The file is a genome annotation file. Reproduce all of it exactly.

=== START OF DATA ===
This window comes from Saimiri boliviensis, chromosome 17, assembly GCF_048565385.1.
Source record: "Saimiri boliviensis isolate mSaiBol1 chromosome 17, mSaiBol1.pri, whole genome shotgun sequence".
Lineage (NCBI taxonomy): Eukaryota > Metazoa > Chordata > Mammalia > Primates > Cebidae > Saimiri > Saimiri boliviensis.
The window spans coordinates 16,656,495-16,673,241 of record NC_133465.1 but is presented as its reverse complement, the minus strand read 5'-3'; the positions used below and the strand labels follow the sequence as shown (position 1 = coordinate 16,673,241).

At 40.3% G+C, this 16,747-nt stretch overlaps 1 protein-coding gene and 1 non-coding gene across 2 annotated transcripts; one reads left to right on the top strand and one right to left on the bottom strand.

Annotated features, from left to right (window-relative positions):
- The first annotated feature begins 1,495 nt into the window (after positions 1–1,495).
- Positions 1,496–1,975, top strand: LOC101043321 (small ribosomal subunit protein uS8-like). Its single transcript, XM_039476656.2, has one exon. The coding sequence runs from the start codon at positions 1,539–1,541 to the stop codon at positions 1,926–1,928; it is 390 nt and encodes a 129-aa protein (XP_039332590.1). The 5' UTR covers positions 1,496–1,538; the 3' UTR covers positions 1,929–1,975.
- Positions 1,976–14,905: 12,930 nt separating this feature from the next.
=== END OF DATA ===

This window comes from Saimiri boliviensis, chromosome 17, assembly GCF_048565385.1.
Source record: "Saimiri boliviensis isolate mSaiBol1 chromosome 17, mSaiBol1.pri, whole genome shotgun sequence".
Lineage (NCBI taxonomy): Eukaryota > Metazoa > Chordata > Mammalia > Primates > Cebidae > Saimiri > Saimiri boliviensis.
The window spans coordinates 16,656,495-16,673,241 of record NC_133465.1 but is presented as its reverse complement, the minus strand read 5'-3'; the positions used below and the strand labels follow the sequence as shown (position 1 = coordinate 16,673,241).

At 40.3% G+C, this 16,747-nt stretch overlaps 1 protein-coding gene and 1 non-coding gene across 2 annotated transcripts; one reads left to right on the top strand and one right to left on the bottom strand.

Annotated features, from left to right (window-relative positions):
- The first annotated feature begins 1,495 nt into the window (after positions 1–1,495).
- Positions 1,496–1,975, top strand: LOC101043321 (small ribosomal subunit protein uS8-like). Its single transcript, XM_039476656.2, has one exon. The coding sequence runs from the start codon at positions 1,539–1,541 to the stop codon at positions 1,926–1,928; it is 390 nt and encodes a 129-aa protein (XP_039332590.1). The 5' UTR covers positions 1,496–1,538; the 3' UTR covers positions 1,929–1,975.
- Positions 1,976–14,905: 12,930 nt separating this feature from the next.